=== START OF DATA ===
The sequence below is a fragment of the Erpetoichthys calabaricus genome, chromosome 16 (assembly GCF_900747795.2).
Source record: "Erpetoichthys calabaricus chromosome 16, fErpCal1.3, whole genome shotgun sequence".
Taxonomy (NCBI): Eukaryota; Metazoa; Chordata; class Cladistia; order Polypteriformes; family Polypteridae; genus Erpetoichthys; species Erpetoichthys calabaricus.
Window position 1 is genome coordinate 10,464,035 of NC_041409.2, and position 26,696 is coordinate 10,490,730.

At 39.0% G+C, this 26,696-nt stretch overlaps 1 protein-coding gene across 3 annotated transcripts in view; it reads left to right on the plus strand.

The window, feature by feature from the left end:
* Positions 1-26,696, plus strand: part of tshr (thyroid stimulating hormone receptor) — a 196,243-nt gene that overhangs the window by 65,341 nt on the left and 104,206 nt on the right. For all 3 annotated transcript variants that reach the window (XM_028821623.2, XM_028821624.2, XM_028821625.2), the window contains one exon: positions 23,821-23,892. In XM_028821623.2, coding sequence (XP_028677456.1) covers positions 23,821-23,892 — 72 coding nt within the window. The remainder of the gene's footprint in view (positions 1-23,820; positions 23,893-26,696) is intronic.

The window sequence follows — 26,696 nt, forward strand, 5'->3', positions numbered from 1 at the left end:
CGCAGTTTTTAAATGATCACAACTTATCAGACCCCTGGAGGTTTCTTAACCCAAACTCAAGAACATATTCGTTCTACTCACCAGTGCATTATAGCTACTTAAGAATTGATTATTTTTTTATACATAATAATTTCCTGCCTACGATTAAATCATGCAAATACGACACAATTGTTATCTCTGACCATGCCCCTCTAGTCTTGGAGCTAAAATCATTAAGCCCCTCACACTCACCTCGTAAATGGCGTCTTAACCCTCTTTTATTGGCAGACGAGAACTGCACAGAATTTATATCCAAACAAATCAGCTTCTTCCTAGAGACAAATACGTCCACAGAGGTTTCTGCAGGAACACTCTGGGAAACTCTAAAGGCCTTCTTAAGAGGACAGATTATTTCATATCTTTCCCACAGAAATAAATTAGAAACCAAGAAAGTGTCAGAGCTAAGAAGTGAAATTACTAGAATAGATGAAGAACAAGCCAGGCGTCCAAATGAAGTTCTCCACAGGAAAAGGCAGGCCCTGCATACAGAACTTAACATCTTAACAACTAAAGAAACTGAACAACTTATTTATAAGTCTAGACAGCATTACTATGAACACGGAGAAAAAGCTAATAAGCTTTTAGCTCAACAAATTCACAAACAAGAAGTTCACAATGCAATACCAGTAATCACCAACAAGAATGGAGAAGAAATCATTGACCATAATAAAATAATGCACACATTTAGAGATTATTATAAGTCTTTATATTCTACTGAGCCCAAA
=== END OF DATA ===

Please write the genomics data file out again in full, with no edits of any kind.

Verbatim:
The sequence below is a fragment of the Erpetoichthys calabaricus genome, chromosome 16 (assembly GCF_900747795.2).
Source record: "Erpetoichthys calabaricus chromosome 16, fErpCal1.3, whole genome shotgun sequence".
Taxonomy (NCBI): Eukaryota; Metazoa; Chordata; class Cladistia; order Polypteriformes; family Polypteridae; genus Erpetoichthys; species Erpetoichthys calabaricus.
Window position 1 is genome coordinate 10,464,035 of NC_041409.2, and position 26,696 is coordinate 10,490,730.

At 39.0% G+C, this 26,696-nt stretch overlaps 1 protein-coding gene across 3 annotated transcripts in view; it reads left to right on the plus strand.

The window, feature by feature from the left end:
* Positions 1-26,696, plus strand: part of tshr (thyroid stimulating hormone receptor) — a 196,243-nt gene that overhangs the window by 65,341 nt on the left and 104,206 nt on the right. For all 3 annotated transcript variants that reach the window (XM_028821623.2, XM_028821624.2, XM_028821625.2), the window contains one exon: positions 23,821-23,892. In XM_028821623.2, coding sequence (XP_028677456.1) covers positions 23,821-23,892 — 72 coding nt within the window. The remainder of the gene's footprint in view (positions 1-23,820; positions 23,893-26,696) is intronic.

The window sequence follows — 26,696 nt, forward strand, 5'->3', positions numbered from 1 at the left end:
CGCAGTTTTTAAATGATCACAACTTATCAGACCCCTGGAGGTTTCTTAACCCAAACTCAAGAACATATTCGTTCTACTCACCAGTGCATTATAGCTACTTAAGAATTGATTATTTTTTTATACATAATAATTTCCTGCCTACGATTAAATCATGCAAATACGACACAATTGTTATCTCTGACCATGCCCCTCTAGTCTTGGAGCTAAAATCATTAAGCCCCTCACACTCACCTCGTAAATGGCGTCTTAACCCTCTTTTATTGGCAGACGAGAACTGCACAGAATTTATATCCAAACAAATCAGCTTCTTCCTAGAGACAAATACGTCCACAGAGGTTTCTGCAGGAACACTCTGGGAAACTCTAAAGGCCTTCTTAAGAGGACAGATTATTTCATATCTTTCCCACAGAAATAAATTAGAAACCAAGAAAGTGTCAGAGCTAAGAAGTGAAATTACTAGAATAGATGAAGAACAAGCCAGGCGTCCAAATGAAGTTCTCCACAGGAAAAGGCAGGCCCTGCATACAGAACTTAACATCTTAACAACTAAAGAAACTGAACAACTTATTTATAAGTCTAGACAGCATTACTATGAACACGGAGAAAAAGCTAATAAGCTTTTAGCTCAACAAATTCACAAACAAGAAGTTCACAATGCAATACCAGTAATCACCAACAAGAATGGAGAAGAAATCATTGACCATAATAAAATAATGCACACATTTAGAGATTATTATAAGTCTTTATATTCTACTGAGCCCAAA